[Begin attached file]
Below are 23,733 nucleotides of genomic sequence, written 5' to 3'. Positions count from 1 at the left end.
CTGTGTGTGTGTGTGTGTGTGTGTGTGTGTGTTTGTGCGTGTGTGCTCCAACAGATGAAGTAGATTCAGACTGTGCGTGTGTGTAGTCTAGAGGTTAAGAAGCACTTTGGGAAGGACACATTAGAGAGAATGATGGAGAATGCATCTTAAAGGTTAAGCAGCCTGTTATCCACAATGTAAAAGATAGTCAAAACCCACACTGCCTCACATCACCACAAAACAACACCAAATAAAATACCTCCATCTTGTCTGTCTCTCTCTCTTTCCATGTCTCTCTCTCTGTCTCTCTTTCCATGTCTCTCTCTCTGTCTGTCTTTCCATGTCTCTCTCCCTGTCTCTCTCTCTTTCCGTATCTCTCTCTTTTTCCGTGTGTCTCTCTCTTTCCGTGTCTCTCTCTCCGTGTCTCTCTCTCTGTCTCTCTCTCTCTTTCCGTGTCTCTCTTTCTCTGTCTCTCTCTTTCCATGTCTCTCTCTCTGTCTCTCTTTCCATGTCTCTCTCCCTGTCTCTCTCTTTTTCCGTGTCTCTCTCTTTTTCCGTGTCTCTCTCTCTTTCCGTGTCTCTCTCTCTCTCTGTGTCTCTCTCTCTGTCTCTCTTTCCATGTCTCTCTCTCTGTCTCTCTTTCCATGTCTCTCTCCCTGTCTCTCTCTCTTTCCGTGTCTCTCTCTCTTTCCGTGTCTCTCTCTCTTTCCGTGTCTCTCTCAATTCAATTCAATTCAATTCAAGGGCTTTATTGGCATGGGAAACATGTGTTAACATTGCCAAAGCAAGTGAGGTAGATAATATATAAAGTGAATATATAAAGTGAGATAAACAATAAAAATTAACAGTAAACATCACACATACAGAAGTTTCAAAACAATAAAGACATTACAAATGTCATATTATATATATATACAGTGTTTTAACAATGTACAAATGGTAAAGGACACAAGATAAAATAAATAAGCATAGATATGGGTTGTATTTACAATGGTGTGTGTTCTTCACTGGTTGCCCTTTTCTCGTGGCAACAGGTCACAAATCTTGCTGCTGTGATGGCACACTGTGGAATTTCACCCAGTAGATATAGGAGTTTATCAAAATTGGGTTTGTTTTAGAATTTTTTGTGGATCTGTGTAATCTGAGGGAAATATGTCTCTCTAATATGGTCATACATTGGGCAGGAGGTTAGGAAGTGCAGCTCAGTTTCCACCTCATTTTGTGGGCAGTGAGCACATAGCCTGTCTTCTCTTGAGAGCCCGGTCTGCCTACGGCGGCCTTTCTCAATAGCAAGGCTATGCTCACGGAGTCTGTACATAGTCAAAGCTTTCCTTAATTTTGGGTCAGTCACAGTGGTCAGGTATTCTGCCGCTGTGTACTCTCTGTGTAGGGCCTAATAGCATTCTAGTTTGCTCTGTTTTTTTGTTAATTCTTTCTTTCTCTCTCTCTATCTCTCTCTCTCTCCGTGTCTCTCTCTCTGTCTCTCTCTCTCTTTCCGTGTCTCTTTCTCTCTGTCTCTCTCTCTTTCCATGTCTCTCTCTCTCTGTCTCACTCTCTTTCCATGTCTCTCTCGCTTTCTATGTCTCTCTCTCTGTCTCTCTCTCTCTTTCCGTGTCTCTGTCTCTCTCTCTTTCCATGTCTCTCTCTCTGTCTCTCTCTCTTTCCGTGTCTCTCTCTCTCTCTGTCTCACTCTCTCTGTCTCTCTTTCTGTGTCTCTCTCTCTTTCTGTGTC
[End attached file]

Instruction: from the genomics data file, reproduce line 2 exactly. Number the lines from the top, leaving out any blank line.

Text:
CTGTGTGTGTGTGTGTGTGTGTGTGTGTGTGTTTGTGCGTGTGTGCTCCAACAGATGAAGTAGATTCAGACTGTGCGTGTGTGTAGTCTAGAGGTTAAGAAGCACTTTGGGAAGGACACATTAGAGAGAATGATGGAGAATGCATCTTAAAGGTTAAGCAGCCTGTTATCCACAATGTAAAAGATAGTCAAAACCCACACTGCCTCACATCACCACAAAACAACACCAAATAAAATACCTCCATCTTGTCTGTCTCTCTCTCTTTCCATGTCTCTCTCTCTGTCTCTCTTTCCATGTCTCTCTCTCTGTCTGTCTTTCCATGTCTCTCTCCCTGTCTCTCTCTCTTTCCGTATCTCTCTCTTTTTCCGTGTGTCTCTCTCTTTCCGTGTCTCTCTCTCCGTGTCTCTCTCTCTGTCTCTCTCTCTCTTTCCGTGTCTCTCTTTCTCTGTCTCTCTCTTTCCATGTCTCTCTCTCTGTCTCTCTTTCCATGTCTCTCTCCCTGTCTCTCTCTTTTTCCGTGTCTCTCTCTTTTTCCGTGTCTCTCTCTCTTTCCGTGTCTCTCTCTCTCTCTGTGTCTCTCTCTCTGTCTCTCTTTCCATGTCTCTCTCTCTGTCTCTCTTTCCATGTCTCTCTCCCTGTCTCTCTCTCTTTCCGTGTCTCTCTCTCTTTCCGTGTCTCTCTCTCTTTCCGTGTCTCTCTCAATTCAATTCAATTCAATTCAAGGGCTTTATTGGCATGGGAAACATGTGTTAACATTGCCAAAGCAAGTGAGGTAGATAATATATAAAGTGAATATATAAAGTGAGATAAACAATAAAAATTAACAGTAAACATCACACATACAGAAGTTTCAAAACAATAAAGACATTACAAATGTCATATTATATATATATACAGTGTTTTAACAATGTACAAATGGTAAAGGACACAAGATAAAATAAATAAGCATAGATATGGGTTGTATTTACAATGGTGTGTGTTCTTCACTGGTTGCCCTTTTCTCGTGGCAACAGGTCACAAATCTTGCTGCTGTGATGGCACACTGTGGAATTTCACCCAGTAGATATAGGAGTTTATCAAAATTGGGTTTGTTTTAGAATTTTTTGTGGATCTGTGTAATCTGAGGGAAATATGTCTCTCTAATATGGTCATACATTGGGCAGGAGGTTAGGAAGTGCAGCTCAGTTTCCACCTCATTTTGTGGGCAGTGAGCACATAGCCTGTCTTCTCTTGAGAGCCCGGTCTGCCTACGGCGGCCTTTCTCAATAGCAAGGCTATGCTCACGGAGTCTGTACATAGTCAAAGCTTTCCTTAATTTTGGGTCAGTCACAGTGGTCAGGTATTCTGCCGCTGTGTACTCTCTGTGTAGGGCCTAATAGCATTCTAGTTTGCTCTGTTTTTTTGTTAATTCTTTCTTTCTCTCTCTCTATCTCTCTCTCTCTCCGTGTCTCTCTCTCTGTCTCTCTCTCTCTTTCCGTGTCTCTTTCTCTCTGTCTCTCTCTCTTTCCATGTCTCTCTCTCTCTGTCTCACTCTCTTTCCATGTCTCTCTCGCTTTCTATGTCTCTCTCTCTGTCTCTCTCTCTCTTTCCGTGTCTCTGTCTCTCTCTCTTTCCATGTCTCTCTCTCTGTCTCTCTCTCTTTCCGTGTCTCTCTCTCTCTCTGTCTCACTCTCTCTGTCTCTCTTTCTGTGTCTCTCTCTCTTTCTGTGTC